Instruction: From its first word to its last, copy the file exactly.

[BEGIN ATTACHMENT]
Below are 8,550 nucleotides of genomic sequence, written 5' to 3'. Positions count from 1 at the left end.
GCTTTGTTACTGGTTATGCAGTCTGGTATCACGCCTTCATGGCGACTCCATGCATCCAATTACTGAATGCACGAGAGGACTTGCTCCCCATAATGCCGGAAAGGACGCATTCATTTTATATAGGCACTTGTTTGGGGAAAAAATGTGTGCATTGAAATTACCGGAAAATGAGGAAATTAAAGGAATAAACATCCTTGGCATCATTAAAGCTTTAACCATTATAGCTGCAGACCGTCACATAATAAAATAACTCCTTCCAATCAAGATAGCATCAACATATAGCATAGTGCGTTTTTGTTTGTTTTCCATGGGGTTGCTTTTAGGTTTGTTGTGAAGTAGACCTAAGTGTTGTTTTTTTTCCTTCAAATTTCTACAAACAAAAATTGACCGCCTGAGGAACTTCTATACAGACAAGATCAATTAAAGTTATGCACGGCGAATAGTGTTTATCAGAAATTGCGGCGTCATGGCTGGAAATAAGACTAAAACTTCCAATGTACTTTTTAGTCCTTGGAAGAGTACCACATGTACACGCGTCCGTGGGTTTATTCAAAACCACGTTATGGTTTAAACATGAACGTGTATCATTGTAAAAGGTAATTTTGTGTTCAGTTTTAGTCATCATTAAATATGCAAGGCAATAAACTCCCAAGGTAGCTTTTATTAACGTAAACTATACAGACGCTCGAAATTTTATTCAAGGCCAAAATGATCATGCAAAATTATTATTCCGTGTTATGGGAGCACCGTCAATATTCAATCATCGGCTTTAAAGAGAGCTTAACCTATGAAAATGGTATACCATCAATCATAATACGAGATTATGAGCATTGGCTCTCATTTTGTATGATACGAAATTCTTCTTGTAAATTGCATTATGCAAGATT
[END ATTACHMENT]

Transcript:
Below are 8,550 nucleotides of genomic sequence, written 5' to 3'. Positions count from 1 at the left end.
GCTTTGTTACTGGTTATGCAGTCTGGTATCACGCCTTCATGGCGACTCCATGCATCCAATTACTGAATGCACGAGAGGACTTGCTCCCCATAATGCCGGAAAGGACGCATTCATTTTATATAGGCACTTGTTTGGGGAAAAAATGTGTGCATTGAAATTACCGGAAAATGAGGAAATTAAAGGAATAAACATCCTTGGCATCATTAAAGCTTTAACCATTATAGCTGCAGACCGTCACATAATAAAATAACTCCTTCCAATCAAGATAGCATCAACATATAGCATAGTGCGTTTTTGTTTGTTTTCCATGGGGTTGCTTTTAGGTTTGTTGTGAAGTAGACCTAAGTGTTGTTTTTTTTCCTTCAAATTTCTACAAACAAAAATTGACCGCCTGAGGAACTTCTATACAGACAAGATCAATTAAAGTTATGCACGGCGAATAGTGTTTATCAGAAATTGCGGCGTCATGGCTGGAAATAAGACTAAAACTTCCAATGTACTTTTTAGTCCTTGGAAGAGTACCACATGTACACGCGTCCGTGGGTTTATTCAAAACCACGTTATGGTTTAAACATGAACGTGTATCATTGTAAAAGGTAATTTTGTGTTCAGTTTTAGTCATCATTAAATATGCAAGGCAATAAACTCCCAAGGTAGCTTTTATTAACGTAAACTATACAGACGCTCGAAATTTTATTCAAGGCCAAAATGATCATGCAAAATTATTATTCCGTGTTATGGGAGCACCGTCAATATTCAATCATCGGCTTTAAAGAGAGCTTAACCTATGAAAATGGTATACCATCAATCATAATACGAGATTATGAGCATTGGCTCTCATTTTGTATGATACGAAATTCTTCTTGTAAATTGCATTATGCAAGATT